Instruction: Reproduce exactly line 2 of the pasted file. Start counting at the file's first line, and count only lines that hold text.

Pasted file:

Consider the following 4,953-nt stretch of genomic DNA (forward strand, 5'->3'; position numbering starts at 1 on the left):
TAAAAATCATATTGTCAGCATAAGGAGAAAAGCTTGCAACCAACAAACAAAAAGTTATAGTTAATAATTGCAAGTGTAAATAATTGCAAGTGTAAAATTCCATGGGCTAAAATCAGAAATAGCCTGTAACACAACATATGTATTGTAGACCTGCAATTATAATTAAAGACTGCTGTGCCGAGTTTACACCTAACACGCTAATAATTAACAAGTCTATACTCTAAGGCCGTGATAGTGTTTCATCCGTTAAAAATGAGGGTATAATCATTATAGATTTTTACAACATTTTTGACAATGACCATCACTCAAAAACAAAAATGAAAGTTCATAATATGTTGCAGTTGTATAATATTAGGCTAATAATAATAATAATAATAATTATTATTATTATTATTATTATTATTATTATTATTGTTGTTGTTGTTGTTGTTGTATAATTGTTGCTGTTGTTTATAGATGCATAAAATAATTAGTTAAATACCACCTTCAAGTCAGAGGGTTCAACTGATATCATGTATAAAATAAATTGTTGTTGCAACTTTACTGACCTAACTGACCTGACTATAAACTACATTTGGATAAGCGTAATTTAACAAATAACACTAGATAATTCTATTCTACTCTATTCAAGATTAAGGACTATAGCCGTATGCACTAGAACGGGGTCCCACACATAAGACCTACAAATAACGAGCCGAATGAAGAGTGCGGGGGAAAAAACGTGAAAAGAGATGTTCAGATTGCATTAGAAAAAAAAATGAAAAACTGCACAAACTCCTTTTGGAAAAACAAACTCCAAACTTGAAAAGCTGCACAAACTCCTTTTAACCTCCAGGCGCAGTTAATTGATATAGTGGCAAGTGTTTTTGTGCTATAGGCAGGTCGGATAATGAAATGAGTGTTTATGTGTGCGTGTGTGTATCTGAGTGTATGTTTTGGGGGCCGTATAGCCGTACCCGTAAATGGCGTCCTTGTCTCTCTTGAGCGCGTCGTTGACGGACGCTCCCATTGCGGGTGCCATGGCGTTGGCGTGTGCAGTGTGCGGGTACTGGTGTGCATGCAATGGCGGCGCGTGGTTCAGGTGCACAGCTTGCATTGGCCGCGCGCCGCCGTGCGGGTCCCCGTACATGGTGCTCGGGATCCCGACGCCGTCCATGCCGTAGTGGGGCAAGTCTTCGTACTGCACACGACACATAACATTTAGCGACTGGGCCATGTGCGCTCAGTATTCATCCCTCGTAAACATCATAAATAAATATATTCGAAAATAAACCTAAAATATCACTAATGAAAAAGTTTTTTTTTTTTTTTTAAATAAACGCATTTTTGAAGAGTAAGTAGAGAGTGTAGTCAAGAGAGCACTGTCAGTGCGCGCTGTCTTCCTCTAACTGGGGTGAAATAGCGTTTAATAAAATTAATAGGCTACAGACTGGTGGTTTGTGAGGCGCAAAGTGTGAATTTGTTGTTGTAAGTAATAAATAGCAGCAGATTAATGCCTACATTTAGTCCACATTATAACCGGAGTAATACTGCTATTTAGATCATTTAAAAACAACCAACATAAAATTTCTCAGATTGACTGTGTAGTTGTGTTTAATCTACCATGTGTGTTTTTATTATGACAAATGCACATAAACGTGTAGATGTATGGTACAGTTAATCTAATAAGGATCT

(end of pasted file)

TAAAAATCATATTGTCAGCATAAGGAGAAAAGCTTGCAACCAACAAACAAAAAGTTATAGTTAATAATTGCAAGTGTAAATAATTGCAAGTGTAAAATTCCATGGGCTAAAATCAGAAATAGCCTGTAACACAACATATGTATTGTAGACCTGCAATTATAATTAAAGACTGCTGTGCCGAGTTTACACCTAACACGCTAATAATTAACAAGTCTATACTCTAAGGCCGTGATAGTGTTTCATCCGTTAAAAATGAGGGTATAATCATTATAGATTTTTACAACATTTTTGACAATGACCATCACTCAAAAACAAAAATGAAAGTTCATAATATGTTGCAGTTGTATAATATTAGGCTAATAATAATAATAATAATAATTATTATTATTATTATTATTATTATTATTATTATTGTTGTTGTTGTTGTTGTTGTATAATTGTTGCTGTTGTTTATAGATGCATAAAATAATTAGTTAAATACCACCTTCAAGTCAGAGGGTTCAACTGATATCATGTATAAAATAAATTGTTGTTGCAACTTTACTGACCTAACTGACCTGACTATAAACTACATTTGGATAAGCGTAATTTAACAAATAACACTAGATAATTCTATTCTACTCTATTCAAGATTAAGGACTATAGCCGTATGCACTAGAACGGGGTCCCACACATAAGACCTACAAATAACGAGCCGAATGAAGAGTGCGGGGGAAAAAACGTGAAAAGAGATGTTCAGATTGCATTAGAAAAAAAAATGAAAAACTGCACAAACTCCTTTTGGAAAAACAAACTCCAAACTTGAAAAGCTGCACAAACTCCTTTTAACCTCCAGGCGCAGTTAATTGATATAGTGGCAAGTGTTTTTGTGCTATAGGCAGGTCGGATAATGAAATGAGTGTTTATGTGTGCGTGTGTGTATCTGAGTGTATGTTTTGGGGGCCGTATAGCCGTACCCGTAAATGGCGTCCTTGTCTCTCTTGAGCGCGTCGTTGACGGACGCTCCCATTGCGGGTGCCATGGCGTTGGCGTGTGCAGTGTGCGGGTACTGGTGTGCATGCAATGGCGGCGCGTGGTTCAGGTGCACAGCTTGCATTGGCCGCGCGCCGCCGTGCGGGTCCCCGTACATGGTGCTCGGGATCCCGACGCCGTCCATGCCGTAGTGGGGCAAGTCTTCGTACTGCACACGACACATAACATTTAGCGACTGGGCCATGTGCGCTCAGTATTCATCCCTCGTAAACATCATAAATAAATATATTCGAAAATAAACCTAAAATATCACTAATGAAAAAGTTTTTTTTTTTTTTTTAAATAAACGCATTTTTGAAGAGTAAGTAGAGAGTGTAGTCAAGAGAGCACTGTCAGTGCGCGCTGTCTTCCTCTAACTGGGGTGAAATAGCGTTTAATAAAATTAATAGGCTACAGACTGGTGGTTTGTGAGGCGCAAAGTGTGAATTTGTTGTTGTAAGTAATAAATAGCAGCAGATTAATGCCTACATTTAGTCCACATTATAACCGGAGTAATACTGCTATTTAGATCATTTAAAAACAACCAACATAAAATTTCTCAGATTGACTGTGTAGTTGTGTTTAATCTACCATGTGTGTTTTTATTATGACAAATGCACATAAACGTGTAGATGTATGGTACAGTTAATCTAATAAGGATCT